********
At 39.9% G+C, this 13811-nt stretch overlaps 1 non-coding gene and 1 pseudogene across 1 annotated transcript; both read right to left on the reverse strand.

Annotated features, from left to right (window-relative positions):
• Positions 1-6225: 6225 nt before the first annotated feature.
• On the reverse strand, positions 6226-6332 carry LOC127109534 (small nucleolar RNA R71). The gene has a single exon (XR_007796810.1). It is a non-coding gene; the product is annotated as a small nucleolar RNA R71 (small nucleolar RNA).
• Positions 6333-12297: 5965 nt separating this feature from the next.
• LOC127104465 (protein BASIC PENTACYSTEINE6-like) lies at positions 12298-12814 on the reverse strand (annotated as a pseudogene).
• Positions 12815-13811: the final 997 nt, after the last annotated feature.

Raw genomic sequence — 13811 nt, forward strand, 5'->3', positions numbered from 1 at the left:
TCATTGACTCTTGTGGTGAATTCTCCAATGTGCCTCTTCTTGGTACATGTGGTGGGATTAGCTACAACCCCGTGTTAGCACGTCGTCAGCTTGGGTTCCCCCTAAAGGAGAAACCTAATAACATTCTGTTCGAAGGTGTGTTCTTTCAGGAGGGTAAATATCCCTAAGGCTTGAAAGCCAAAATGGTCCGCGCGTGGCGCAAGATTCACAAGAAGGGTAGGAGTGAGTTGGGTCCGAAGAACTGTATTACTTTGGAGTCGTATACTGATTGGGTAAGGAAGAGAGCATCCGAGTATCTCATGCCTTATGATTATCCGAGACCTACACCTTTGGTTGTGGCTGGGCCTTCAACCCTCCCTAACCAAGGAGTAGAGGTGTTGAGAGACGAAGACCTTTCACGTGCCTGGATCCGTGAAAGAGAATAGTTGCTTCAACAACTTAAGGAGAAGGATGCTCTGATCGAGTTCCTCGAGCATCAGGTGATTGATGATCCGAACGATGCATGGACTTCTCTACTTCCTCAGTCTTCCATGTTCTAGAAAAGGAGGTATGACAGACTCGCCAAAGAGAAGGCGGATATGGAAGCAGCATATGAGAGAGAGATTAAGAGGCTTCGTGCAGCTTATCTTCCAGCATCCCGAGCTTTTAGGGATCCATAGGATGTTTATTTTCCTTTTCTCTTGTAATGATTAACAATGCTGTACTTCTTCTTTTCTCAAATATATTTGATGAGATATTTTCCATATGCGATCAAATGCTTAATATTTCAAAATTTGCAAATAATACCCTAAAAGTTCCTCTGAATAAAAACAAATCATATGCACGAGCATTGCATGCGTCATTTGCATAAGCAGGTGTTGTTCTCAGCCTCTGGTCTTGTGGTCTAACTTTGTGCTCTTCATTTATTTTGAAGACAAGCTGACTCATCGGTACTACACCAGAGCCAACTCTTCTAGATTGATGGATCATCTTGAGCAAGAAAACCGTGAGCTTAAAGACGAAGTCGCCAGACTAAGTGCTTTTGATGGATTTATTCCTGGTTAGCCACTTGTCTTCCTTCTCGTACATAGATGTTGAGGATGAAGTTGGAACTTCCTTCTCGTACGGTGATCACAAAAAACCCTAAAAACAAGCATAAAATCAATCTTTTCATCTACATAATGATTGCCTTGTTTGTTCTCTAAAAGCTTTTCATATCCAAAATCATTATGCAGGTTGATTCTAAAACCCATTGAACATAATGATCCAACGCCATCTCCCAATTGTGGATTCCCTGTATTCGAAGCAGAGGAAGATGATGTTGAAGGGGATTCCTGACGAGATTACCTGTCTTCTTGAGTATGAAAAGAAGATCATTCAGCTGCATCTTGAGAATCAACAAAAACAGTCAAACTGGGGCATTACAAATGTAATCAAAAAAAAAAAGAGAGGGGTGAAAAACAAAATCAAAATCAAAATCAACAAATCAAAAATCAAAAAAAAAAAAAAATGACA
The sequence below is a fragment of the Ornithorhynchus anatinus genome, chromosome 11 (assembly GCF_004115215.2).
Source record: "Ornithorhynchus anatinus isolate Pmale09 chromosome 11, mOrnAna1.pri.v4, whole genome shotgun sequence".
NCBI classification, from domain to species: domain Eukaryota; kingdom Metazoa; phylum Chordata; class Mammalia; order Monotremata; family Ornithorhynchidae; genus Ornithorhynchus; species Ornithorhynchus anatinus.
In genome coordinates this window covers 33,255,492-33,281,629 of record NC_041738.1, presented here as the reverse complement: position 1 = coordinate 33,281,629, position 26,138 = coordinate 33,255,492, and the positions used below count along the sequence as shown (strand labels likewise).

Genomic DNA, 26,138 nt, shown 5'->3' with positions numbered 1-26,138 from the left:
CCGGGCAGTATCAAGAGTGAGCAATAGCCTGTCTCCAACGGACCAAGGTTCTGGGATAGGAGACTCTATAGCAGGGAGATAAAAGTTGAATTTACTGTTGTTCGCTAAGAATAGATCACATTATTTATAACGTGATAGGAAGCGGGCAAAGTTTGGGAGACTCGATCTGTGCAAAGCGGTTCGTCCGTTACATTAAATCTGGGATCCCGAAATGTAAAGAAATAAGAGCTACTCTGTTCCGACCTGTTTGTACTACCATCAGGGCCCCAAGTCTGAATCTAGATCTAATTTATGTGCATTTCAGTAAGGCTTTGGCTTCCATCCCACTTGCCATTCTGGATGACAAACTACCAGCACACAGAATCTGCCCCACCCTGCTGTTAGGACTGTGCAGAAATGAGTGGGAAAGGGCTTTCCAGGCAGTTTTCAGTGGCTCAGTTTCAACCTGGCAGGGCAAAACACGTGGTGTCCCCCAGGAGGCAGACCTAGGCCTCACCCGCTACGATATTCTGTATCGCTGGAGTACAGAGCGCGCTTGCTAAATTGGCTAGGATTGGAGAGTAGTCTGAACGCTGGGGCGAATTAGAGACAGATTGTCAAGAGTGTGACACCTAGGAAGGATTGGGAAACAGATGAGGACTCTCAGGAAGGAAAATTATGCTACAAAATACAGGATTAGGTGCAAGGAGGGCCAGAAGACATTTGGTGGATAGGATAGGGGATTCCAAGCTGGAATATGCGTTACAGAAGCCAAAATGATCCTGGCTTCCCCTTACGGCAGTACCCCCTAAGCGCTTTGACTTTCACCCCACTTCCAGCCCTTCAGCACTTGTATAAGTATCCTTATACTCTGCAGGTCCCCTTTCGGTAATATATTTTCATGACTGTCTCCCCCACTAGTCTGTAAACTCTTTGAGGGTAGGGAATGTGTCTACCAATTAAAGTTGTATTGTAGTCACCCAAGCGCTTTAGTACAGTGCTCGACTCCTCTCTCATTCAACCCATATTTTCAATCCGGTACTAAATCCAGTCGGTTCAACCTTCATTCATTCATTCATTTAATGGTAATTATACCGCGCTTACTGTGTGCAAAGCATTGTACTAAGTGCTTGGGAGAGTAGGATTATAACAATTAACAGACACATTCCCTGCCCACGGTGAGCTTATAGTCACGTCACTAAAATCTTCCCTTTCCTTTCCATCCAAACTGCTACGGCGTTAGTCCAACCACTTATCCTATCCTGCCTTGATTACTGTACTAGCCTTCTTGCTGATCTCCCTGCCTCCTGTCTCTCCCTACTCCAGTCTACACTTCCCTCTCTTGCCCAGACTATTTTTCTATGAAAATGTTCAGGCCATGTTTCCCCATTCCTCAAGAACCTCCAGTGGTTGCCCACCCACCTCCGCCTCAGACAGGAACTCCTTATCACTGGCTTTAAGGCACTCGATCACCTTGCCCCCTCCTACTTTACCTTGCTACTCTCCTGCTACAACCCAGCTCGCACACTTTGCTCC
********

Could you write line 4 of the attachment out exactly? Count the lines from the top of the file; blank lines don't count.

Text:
• On the reverse strand, positions 6226-6332 carry LOC127109534 (small nucleolar RNA R71). The gene has a single exon (XR_007796810.1). It is a non-coding gene; the product is annotated as a small nucleolar RNA R71 (small nucleolar RNA).